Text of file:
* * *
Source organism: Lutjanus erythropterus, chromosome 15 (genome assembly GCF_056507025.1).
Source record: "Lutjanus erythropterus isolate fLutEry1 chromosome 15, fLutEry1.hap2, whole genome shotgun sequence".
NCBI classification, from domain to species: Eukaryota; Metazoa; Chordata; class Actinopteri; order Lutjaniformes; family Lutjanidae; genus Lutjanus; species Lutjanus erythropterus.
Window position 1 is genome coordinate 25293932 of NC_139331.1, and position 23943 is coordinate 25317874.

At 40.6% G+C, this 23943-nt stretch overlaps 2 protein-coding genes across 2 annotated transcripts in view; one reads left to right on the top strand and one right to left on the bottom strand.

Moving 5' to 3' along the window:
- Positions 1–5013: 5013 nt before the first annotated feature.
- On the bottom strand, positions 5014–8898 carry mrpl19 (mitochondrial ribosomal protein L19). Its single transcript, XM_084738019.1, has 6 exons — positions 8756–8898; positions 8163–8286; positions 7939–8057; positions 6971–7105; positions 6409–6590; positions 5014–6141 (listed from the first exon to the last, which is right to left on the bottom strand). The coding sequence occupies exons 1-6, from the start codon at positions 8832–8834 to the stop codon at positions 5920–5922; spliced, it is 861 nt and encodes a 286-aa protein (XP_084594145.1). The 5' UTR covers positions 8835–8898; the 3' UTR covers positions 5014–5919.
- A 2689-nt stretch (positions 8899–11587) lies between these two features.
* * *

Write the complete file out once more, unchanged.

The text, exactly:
Source organism: Lutjanus erythropterus, chromosome 15 (genome assembly GCF_056507025.1).
Source record: "Lutjanus erythropterus isolate fLutEry1 chromosome 15, fLutEry1.hap2, whole genome shotgun sequence".
NCBI classification, from domain to species: Eukaryota; Metazoa; Chordata; class Actinopteri; order Lutjaniformes; family Lutjanidae; genus Lutjanus; species Lutjanus erythropterus.
Window position 1 is genome coordinate 25293932 of NC_139331.1, and position 23943 is coordinate 25317874.

At 40.6% G+C, this 23943-nt stretch overlaps 2 protein-coding genes across 2 annotated transcripts in view; one reads left to right on the top strand and one right to left on the bottom strand.

Moving 5' to 3' along the window:
- Positions 1–5013: 5013 nt before the first annotated feature.
- On the bottom strand, positions 5014–8898 carry mrpl19 (mitochondrial ribosomal protein L19). Its single transcript, XM_084738019.1, has 6 exons — positions 8756–8898; positions 8163–8286; positions 7939–8057; positions 6971–7105; positions 6409–6590; positions 5014–6141 (listed from the first exon to the last, which is right to left on the bottom strand). The coding sequence occupies exons 1-6, from the start codon at positions 8832–8834 to the stop codon at positions 5920–5922; spliced, it is 861 nt and encodes a 286-aa protein (XP_084594145.1). The 5' UTR covers positions 8835–8898; the 3' UTR covers positions 5014–5919.
- A 2689-nt stretch (positions 8899–11587) lies between these two features.